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Revista Brasileira de Anestesiologia

Print version ISSN 0034-7094

Abstract

SUDO, Roberto Takashi et al. Anesthetic profile of a non-lipid propofol nanoemulsion. Rev. Bras. Anestesiol. [online]. 2010, vol.60, n.5, pp. 475-483. ISSN 0034-7094.  http://dx.doi.org/10.1590/S0034-70942010000500004.

BACKGROUND AND OBJECTIVES: The clinical use of a lipid propofol formulation causes pain during injection, allergic reactions, and bacterial growth. Propofol has been reformulated in different non-lipid presentations to reduce the incidence of adverse effects, but those changes can modify its pharmacokinetics and pharmacodynamics. In the present study, we investigate the pharmacology and toxicology of lipid propofol (CLP) and the non-lipid nanoemulsion (NLP). METHODS: Conventional lipid formulation of propofol and NLP were infused in the jugular veins of rats and blood pressure (BP), heart rate (HR), and respiratory rate (RR) were measured. Both formulations (1%) were infused (40 µL.min-1) over 1 hour. Hypnotic and anesthetic doses as well as recoveries were determined. The pain induced by the CLP and NLP vehicles was compared by counting the number of abdominal contortions ("writhing test") after the intraperitoneal (i.p.) injection in mice. Acetic acid (0.6%) was used as positive control. RESULTS: Hypnotic and anesthetic doses of 1% CLP (6.0 ± 1.3 and 17.8 ± 2.6 mg.kg-1, respectively) and 1% NLP (5.4 ± 1.0 and 16.0 ± 1.4 mg.kg-1, respectively) were not significantly different. Recovery from hypnosis and anesthesia was faster with NLP than with CLP. Changes in HR, BP, and RR caused by NLP were not significantly different from those caused by CLP. Acetic acid and the vehicle of CLP caused 46.0 ± 2.0 and 12.5 ± 0.6 abdominal contortions 20 min after i.p. injection, respectively. The absence of abdominal contractions was observed with the vehicle of NLP. Abdominal inflammatory response was not observed after the i.p. injection of both propofol vehicles. CONCLUSIONS: Non-lipid formulation of propofol can be a better alternative to CPL for intravenous anesthesia with fewer adverse effects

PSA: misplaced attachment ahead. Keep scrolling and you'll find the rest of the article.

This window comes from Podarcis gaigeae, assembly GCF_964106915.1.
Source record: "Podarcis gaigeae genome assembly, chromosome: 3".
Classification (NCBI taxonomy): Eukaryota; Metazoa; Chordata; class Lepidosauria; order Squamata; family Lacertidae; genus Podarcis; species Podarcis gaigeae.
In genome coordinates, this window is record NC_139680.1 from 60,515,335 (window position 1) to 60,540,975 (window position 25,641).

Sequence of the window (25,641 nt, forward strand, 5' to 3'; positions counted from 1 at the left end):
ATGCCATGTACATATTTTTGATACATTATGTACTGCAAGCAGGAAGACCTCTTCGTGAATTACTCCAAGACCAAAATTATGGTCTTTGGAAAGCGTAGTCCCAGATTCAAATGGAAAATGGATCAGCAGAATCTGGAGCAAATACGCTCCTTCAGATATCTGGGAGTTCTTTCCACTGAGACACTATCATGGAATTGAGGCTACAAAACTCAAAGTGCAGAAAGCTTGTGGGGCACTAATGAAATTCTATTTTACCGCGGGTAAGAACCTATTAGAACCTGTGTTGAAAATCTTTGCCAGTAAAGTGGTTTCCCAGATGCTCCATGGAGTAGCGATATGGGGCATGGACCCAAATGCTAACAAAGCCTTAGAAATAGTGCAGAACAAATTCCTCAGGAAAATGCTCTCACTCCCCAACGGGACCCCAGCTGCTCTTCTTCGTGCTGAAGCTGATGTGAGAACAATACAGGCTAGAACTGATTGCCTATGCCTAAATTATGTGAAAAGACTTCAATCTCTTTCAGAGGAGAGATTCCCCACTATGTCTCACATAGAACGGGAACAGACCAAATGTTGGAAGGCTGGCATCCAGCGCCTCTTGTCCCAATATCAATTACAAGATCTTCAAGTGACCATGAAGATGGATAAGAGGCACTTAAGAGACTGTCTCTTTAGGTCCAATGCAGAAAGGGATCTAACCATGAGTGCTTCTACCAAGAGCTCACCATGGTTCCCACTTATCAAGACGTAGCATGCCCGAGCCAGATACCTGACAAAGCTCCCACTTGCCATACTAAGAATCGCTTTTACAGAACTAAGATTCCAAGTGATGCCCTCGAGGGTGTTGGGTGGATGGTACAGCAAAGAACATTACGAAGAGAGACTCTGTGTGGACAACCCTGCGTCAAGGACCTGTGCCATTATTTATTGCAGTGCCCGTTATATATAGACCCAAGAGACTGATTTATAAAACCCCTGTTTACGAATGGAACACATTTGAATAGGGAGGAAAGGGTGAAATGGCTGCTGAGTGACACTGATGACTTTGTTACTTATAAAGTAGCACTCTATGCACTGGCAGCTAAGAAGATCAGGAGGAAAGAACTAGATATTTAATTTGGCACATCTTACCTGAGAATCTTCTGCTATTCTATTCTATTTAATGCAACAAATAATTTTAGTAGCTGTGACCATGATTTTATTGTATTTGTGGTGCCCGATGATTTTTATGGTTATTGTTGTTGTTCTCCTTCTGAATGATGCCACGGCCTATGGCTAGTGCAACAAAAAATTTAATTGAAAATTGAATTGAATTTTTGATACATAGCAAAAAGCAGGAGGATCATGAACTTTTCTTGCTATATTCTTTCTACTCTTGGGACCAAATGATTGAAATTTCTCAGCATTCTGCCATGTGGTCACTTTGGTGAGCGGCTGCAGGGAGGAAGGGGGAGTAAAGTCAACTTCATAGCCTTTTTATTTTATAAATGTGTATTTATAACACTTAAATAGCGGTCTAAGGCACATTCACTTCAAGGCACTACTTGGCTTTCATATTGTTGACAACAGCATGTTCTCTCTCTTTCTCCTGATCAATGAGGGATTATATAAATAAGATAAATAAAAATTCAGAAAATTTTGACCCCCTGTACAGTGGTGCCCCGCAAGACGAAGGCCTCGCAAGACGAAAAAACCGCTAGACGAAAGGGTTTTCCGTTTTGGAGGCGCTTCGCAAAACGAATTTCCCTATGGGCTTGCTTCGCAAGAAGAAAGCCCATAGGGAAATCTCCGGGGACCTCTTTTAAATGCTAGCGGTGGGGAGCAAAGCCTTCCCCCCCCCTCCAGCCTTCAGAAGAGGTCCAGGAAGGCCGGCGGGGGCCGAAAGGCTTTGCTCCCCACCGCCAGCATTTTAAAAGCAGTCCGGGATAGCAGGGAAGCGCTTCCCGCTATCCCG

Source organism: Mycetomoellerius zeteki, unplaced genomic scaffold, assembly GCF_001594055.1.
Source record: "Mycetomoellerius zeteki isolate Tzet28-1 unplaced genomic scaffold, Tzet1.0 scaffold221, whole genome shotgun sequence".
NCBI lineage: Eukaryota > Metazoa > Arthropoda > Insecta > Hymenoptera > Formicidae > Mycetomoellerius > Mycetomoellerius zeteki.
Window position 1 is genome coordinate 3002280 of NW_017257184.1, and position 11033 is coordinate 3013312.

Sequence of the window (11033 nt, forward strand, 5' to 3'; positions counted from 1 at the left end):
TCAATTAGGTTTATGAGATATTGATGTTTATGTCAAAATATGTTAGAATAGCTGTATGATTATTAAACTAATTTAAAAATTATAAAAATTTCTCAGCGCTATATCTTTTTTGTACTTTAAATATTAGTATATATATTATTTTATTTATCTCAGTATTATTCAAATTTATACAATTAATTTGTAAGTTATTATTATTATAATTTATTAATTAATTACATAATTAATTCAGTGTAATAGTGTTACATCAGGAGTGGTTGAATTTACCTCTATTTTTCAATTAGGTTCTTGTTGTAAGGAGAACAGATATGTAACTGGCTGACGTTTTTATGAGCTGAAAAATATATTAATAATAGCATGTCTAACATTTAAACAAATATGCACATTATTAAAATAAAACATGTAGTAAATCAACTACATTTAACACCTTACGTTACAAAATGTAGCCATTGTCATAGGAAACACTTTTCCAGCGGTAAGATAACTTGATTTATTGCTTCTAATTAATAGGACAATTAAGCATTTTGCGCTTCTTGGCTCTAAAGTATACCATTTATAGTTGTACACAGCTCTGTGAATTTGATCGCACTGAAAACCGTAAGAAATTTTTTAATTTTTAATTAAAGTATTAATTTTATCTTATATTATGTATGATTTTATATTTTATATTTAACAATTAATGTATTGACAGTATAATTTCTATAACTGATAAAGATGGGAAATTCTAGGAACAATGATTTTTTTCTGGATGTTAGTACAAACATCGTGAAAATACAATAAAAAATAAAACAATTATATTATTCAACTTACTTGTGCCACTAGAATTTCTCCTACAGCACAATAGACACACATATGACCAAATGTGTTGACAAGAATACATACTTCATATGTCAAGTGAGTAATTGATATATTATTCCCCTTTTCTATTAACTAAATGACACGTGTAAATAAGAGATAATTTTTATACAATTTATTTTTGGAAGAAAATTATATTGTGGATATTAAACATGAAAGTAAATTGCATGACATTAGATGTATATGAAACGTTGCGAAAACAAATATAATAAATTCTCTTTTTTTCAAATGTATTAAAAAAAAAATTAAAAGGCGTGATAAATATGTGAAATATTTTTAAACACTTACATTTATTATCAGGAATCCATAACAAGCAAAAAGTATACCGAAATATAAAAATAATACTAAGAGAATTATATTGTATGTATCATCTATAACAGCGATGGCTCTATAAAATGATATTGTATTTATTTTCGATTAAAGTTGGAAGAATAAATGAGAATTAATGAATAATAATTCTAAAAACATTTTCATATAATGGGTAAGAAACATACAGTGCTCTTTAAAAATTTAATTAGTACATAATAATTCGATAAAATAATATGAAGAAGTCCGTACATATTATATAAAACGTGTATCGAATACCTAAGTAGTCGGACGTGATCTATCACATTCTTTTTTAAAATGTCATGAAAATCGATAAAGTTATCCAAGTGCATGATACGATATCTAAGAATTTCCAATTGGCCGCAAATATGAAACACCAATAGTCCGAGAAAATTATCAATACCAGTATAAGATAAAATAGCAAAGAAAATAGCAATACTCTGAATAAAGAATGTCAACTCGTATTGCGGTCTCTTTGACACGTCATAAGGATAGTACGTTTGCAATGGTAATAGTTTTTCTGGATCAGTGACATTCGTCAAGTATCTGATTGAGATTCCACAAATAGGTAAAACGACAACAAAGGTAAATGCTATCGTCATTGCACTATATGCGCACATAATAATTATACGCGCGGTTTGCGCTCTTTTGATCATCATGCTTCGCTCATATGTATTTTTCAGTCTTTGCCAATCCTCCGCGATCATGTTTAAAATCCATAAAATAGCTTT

Keywords : ANESTHESICS, Intravenous [propofol]; ANIMALS [rats].

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